The National League West has been surprisingly more competitive this year than almost everybody anticipated before the start of the MLB season, and it’s mainly because of the Los Angeles Dodgers and San Francisco Giants.
Everybody expected the Dodgers and the San Diego Padres to fight for the division, with the Giants a tier below.
The Colorado Rockies and the Arizona Diamondbacks didn’t have much hope.
After five months and a week of regular season baseball, however, the Giants are still on top and with the best record in MLB.
San Francisco is 87-50, with a one-game advantage over the 86-51 Dodgers after an exciting weekend series.
— SFGiants (@SFGiants) September 6, 2021
The Padres, still with playoff hopes via the second Wild Card, are a distant third with a 73-64 record.
Both the Giants and Dodgers are going to make the playoffs, and are now fighting over first place and a direct ticket to the Division Series.
The Dodgers and Giants each have 26 games left and each have 86 wins. We're going to have a wild card team with 100 wins, right?
— Chorizy-E (@chorizy) September 5, 2021
Additionally, both are widely expected to win 100 games when all is said and done.
San Francisco And The Beauty Of Player Development
None of the Giants’ primary contributors this season are recent top prospects.
Instead, the organization focused on skills development on its existing roster, and a few specific additions in the rotation and bullpen.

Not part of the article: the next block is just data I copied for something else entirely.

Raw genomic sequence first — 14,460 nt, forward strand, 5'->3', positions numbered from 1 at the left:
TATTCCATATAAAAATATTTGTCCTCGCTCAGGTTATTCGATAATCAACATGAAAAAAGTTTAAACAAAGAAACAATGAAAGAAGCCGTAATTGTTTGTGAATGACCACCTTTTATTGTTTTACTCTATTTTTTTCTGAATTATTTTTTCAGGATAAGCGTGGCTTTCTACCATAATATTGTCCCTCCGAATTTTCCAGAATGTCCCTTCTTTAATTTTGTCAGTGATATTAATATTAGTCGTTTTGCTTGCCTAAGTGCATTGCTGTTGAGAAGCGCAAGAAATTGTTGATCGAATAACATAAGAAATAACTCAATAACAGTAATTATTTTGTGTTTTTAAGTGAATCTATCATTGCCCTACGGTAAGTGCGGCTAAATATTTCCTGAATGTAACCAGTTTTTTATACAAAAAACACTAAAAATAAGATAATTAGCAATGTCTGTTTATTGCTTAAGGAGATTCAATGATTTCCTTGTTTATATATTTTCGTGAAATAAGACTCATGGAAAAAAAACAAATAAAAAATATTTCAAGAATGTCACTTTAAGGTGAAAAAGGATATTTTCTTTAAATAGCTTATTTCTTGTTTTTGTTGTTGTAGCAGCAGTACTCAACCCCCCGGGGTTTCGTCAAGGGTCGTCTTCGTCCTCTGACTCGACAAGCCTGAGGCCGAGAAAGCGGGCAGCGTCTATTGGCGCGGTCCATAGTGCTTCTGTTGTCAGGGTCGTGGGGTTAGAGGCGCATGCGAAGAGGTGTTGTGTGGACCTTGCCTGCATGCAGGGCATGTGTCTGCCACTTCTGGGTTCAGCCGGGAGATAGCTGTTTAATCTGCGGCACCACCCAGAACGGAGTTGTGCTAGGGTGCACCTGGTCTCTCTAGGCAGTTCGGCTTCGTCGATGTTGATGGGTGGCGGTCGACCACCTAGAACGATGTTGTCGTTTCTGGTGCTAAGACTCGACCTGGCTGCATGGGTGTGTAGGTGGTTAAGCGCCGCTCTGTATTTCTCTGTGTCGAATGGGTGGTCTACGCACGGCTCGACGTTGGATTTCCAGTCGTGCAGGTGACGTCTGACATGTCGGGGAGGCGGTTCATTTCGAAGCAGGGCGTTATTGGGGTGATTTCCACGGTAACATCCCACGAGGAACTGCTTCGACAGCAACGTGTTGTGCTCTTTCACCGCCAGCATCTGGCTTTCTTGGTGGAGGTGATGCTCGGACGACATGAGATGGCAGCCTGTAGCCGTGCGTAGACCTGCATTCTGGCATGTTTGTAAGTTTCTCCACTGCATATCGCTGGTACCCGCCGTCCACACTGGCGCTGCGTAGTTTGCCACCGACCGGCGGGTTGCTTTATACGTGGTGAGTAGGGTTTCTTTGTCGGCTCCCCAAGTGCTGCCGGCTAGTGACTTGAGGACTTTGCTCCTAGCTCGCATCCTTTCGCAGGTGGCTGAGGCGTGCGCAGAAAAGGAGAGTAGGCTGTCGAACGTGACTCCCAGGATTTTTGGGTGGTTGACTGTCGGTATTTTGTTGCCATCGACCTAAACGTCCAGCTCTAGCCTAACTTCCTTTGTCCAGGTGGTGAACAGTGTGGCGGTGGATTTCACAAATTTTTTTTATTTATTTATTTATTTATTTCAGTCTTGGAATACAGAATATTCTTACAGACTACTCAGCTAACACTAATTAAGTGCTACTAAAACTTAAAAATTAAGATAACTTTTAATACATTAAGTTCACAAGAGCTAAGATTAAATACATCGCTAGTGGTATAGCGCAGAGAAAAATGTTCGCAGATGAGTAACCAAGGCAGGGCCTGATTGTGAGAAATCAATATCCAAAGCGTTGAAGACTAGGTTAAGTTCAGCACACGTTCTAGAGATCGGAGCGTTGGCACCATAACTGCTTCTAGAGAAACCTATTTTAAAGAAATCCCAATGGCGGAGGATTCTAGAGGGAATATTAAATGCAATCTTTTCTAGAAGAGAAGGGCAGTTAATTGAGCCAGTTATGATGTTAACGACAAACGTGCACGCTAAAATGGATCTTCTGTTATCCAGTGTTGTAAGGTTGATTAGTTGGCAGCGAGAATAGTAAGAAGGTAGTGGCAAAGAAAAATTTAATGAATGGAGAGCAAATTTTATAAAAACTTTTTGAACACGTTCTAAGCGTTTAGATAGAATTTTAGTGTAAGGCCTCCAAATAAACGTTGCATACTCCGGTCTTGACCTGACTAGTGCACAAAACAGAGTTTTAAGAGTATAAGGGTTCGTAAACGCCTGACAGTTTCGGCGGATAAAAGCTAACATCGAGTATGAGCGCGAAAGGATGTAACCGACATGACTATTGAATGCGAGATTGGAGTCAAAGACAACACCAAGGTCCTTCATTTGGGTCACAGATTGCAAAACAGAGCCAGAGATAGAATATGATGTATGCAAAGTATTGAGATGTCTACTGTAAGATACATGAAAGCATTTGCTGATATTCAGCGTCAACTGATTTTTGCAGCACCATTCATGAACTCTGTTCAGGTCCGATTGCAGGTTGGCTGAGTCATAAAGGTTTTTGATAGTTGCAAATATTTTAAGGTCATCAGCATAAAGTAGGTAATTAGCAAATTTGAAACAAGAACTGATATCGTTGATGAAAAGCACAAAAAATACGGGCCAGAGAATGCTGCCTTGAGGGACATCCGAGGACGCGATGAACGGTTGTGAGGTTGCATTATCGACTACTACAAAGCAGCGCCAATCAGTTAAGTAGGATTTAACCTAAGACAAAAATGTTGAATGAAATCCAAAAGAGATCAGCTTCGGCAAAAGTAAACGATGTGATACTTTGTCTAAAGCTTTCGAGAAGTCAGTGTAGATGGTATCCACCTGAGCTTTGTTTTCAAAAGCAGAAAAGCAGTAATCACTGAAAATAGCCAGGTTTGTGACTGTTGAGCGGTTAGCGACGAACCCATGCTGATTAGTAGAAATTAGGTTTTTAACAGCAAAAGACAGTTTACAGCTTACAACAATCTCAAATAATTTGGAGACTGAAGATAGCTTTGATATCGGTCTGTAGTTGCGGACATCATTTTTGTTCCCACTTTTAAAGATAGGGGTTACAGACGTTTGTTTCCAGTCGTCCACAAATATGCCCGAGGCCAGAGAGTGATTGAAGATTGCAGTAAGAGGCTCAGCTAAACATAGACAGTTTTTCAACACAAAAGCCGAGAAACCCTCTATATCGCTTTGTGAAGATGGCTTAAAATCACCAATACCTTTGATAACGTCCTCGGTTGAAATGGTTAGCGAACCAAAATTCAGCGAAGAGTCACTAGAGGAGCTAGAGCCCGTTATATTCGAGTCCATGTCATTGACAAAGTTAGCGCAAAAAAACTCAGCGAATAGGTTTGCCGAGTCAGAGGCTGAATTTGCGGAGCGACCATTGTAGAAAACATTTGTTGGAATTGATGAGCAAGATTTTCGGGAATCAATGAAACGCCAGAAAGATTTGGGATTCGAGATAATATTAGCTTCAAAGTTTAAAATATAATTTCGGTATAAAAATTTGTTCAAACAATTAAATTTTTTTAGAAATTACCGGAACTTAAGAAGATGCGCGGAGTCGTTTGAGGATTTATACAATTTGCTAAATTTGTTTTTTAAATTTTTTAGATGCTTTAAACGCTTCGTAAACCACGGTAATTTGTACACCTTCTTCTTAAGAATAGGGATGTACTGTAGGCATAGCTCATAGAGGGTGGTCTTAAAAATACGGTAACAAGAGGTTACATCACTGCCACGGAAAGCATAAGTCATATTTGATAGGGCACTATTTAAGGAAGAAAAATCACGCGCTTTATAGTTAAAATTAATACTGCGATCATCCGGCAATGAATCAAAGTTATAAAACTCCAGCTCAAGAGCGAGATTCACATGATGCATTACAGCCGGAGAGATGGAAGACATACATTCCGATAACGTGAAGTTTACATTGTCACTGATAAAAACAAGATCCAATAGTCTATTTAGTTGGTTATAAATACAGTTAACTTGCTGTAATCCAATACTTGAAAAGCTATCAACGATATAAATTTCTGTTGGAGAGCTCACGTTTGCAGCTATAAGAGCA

The formula has worked to perfection.
Anthony DeSclafani and Jake McGee were among the 2021 additions: the former has a 3.24 ERA in 141.2 innings this season and a fine 23.1 strikeout rate, while the latter has acted like the co-closer and holds a 2.81 ERA.
Posey is a former MVP and World Series hero who had been below-average for years, but his season, he has had quite a resurgence, hitting .304/.395/.502.
Crawford, a glove-first shortstop for his entire career, is having his best season, slashing .293/.362/.510 with 19 blasts and 10 steals.
The club needs to finish the season 13-12 over its remaining games to get to 100 victories, which should be attainable.
The Dodgers’ Depth Has Been On Display
Yet here they are, with a top-three record in MLB and still alive in the fight for the NL West division.
They traded for Max Scherzer and Trea Turner, they have Muncy performing like an MVP candidate (.255/.383/.535, 30 homers), and they are still the deepest organization in MLB, with top-notch scouting and player development departments.
As they get healthier, and they will, the Dodgers will be a specially dangerous team come playoffs time, and everybody in the league knows it.
Los Angeles only needs to play slightly better than .500 to finish at 100 victories.
They have 25 games left, and a 14-11 mark would be enough.
That shouldn’t be a problem for this talented ball club.